We know that we should not fear
I have lived with HIV for one and a half years… It was the sickness [that made me get tested]…I could not tell what I really had. I would have this and that. I ended up falling sick and I went to the hospital where they told me to test for HIV. I went to test for HIV, they told me in the hospital that I was going to die and I ended up taking the antiretrovirals… Here at home my wife knows… The other family members don’t know, it might happen that they know but I did not disclose to them.
I was not terrified because I was not going to run away from this, it is part of life and everything because sickness is found in human beings. I was grateful that it had been detected so that we knew what was wrong. I was grateful because I knew what to do other than going up and down saying there were people who were bewitching me, going to all the traditional healers. I have stopped going to traditional healers and my healer has become the hospital. I was so glad to find the truth about my health, and if I respect the instructions I will live.
I would be telling lies if I said I disclose to others… I am not afraid of anything, it is just that you would tell someone who might help you but you cannot tell someone who might not help you. I would be wasting my time by disclosing to them because even if I am sick they don’t help me. The only people in the family who sometimes help me are my sisters-in-law or my neighbour… I try to avoid someone who discriminates against me so that I would not be stressed by their reactions.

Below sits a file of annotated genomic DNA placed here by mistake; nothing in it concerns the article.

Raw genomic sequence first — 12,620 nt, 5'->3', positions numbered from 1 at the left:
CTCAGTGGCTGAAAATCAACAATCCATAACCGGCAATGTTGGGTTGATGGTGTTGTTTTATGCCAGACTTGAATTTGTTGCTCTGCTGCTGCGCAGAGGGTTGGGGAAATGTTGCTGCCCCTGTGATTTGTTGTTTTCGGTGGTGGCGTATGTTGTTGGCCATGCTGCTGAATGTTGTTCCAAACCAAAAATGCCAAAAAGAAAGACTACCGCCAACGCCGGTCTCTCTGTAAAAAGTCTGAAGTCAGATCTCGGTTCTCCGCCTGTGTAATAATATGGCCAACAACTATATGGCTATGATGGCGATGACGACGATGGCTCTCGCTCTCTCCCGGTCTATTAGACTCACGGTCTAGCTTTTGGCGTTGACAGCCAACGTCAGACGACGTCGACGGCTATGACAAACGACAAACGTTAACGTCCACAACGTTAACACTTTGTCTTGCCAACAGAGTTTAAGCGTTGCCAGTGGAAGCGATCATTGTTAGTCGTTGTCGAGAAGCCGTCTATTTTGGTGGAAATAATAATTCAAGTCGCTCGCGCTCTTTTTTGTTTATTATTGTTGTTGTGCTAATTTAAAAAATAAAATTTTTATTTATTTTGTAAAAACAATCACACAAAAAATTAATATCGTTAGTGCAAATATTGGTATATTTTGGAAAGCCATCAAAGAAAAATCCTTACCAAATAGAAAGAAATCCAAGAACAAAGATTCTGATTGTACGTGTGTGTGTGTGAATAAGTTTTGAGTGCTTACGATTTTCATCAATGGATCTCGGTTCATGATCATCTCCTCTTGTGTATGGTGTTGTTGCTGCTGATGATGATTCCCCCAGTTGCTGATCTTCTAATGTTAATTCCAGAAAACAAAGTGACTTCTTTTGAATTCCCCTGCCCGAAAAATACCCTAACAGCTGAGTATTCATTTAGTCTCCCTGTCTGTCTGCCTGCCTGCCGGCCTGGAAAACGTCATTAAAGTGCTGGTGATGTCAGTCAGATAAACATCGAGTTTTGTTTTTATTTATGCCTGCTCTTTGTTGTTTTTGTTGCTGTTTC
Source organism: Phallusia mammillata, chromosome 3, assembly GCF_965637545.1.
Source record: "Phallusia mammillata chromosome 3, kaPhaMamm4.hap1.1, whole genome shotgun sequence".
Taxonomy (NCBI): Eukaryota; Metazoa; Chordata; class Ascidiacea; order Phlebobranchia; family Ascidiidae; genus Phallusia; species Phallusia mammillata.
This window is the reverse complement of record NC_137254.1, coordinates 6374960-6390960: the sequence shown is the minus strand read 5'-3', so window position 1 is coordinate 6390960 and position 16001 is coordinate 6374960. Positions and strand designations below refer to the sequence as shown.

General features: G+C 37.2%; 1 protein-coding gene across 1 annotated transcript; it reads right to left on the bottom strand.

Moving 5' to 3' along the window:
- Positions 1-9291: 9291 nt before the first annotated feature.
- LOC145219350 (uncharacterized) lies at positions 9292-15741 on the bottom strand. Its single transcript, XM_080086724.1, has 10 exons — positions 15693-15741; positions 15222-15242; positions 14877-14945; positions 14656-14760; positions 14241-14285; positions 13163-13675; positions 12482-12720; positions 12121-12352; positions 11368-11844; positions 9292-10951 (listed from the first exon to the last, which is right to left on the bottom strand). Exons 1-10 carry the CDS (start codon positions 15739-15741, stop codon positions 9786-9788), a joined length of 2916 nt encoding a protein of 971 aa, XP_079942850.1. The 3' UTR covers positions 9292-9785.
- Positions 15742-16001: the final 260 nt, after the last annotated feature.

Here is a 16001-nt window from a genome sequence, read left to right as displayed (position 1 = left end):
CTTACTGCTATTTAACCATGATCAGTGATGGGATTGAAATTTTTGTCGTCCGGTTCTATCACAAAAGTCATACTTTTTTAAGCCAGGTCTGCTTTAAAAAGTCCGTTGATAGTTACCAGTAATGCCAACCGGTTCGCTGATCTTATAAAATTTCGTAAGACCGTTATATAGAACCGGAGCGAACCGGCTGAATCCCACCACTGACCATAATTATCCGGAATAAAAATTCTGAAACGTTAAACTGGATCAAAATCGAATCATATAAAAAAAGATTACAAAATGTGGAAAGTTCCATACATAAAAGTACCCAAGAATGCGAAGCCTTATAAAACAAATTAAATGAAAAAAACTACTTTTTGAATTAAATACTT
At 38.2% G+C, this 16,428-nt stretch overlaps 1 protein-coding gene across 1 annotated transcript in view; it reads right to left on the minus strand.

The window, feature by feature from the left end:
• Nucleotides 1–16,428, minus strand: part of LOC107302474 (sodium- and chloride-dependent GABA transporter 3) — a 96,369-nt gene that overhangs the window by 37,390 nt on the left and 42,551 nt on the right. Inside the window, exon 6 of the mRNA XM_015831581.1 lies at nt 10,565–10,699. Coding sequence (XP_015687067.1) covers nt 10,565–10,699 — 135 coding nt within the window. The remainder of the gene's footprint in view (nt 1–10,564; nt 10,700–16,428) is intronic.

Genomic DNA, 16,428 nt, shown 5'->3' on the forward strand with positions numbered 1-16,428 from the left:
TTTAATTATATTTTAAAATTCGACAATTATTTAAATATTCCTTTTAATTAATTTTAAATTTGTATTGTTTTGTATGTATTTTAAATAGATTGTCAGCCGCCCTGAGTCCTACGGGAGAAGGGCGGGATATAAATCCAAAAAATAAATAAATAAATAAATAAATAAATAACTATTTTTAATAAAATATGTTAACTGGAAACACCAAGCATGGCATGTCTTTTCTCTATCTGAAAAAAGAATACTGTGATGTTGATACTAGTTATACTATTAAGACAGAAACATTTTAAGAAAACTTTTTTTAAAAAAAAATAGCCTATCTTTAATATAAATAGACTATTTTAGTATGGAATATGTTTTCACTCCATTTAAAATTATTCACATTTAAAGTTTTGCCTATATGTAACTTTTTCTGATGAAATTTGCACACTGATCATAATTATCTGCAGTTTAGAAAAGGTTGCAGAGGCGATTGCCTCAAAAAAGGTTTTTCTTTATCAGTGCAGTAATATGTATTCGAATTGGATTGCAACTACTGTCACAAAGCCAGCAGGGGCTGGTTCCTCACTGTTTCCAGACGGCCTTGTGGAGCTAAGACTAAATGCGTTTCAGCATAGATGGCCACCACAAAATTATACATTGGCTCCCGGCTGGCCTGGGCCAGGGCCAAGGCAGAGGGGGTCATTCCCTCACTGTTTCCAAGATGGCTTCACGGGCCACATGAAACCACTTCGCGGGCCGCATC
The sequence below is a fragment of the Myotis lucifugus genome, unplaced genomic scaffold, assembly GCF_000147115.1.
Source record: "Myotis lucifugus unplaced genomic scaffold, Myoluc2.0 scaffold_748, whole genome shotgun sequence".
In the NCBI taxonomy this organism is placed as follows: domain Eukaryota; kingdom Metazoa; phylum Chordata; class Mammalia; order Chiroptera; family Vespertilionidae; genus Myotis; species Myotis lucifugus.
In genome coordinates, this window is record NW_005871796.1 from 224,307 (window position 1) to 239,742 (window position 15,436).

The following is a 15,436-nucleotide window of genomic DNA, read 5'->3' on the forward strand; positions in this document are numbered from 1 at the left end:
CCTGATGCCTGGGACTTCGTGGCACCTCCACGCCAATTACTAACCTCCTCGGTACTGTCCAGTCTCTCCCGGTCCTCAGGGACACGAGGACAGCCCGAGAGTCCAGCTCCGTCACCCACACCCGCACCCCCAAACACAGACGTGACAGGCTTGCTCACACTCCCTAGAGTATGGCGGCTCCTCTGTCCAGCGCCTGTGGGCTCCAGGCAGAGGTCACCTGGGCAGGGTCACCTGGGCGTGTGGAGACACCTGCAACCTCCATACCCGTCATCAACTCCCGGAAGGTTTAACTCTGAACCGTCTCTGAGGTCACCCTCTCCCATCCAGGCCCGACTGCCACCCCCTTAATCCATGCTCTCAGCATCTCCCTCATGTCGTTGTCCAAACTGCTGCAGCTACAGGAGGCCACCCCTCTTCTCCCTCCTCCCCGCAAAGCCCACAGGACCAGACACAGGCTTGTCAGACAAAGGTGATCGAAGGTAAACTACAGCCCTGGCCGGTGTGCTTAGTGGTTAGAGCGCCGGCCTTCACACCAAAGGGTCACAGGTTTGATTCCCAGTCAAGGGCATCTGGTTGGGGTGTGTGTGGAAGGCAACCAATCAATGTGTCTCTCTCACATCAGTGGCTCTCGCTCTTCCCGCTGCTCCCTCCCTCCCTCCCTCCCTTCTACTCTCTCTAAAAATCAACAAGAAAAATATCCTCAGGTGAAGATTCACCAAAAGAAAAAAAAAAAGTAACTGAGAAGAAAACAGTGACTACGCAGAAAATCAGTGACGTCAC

Discrimination among people not living with HIV or those who did not know their HIV status has reduced because in the past people were not well informed about HIV. If a person had HIV that person was treated as an animal that person was not allowed to touch anything but people are now informed about HIV.
…the rural health motivators are the ones who help us because we never thought we would live with HIV. The way they talk about it we know that we should not fear.
Sipho Tsabedze, male, 38 years, Swaziland
Every day from the 1st of July until the 21st of July we will be sharing extracts from 21 oral testimonies of 21 men and women living with HIV in Swaziland, Ethiopia and Mozambique. We’ll share these extracts here on this blog – with daily links on twitter and facebook. On the 21st of July, our partner the International Planned Parenthood Federation (IPPF) will launch a publication of these testimonies at the International AIDS conference 2014. Read more about 21 stories 21 days. Read more about the project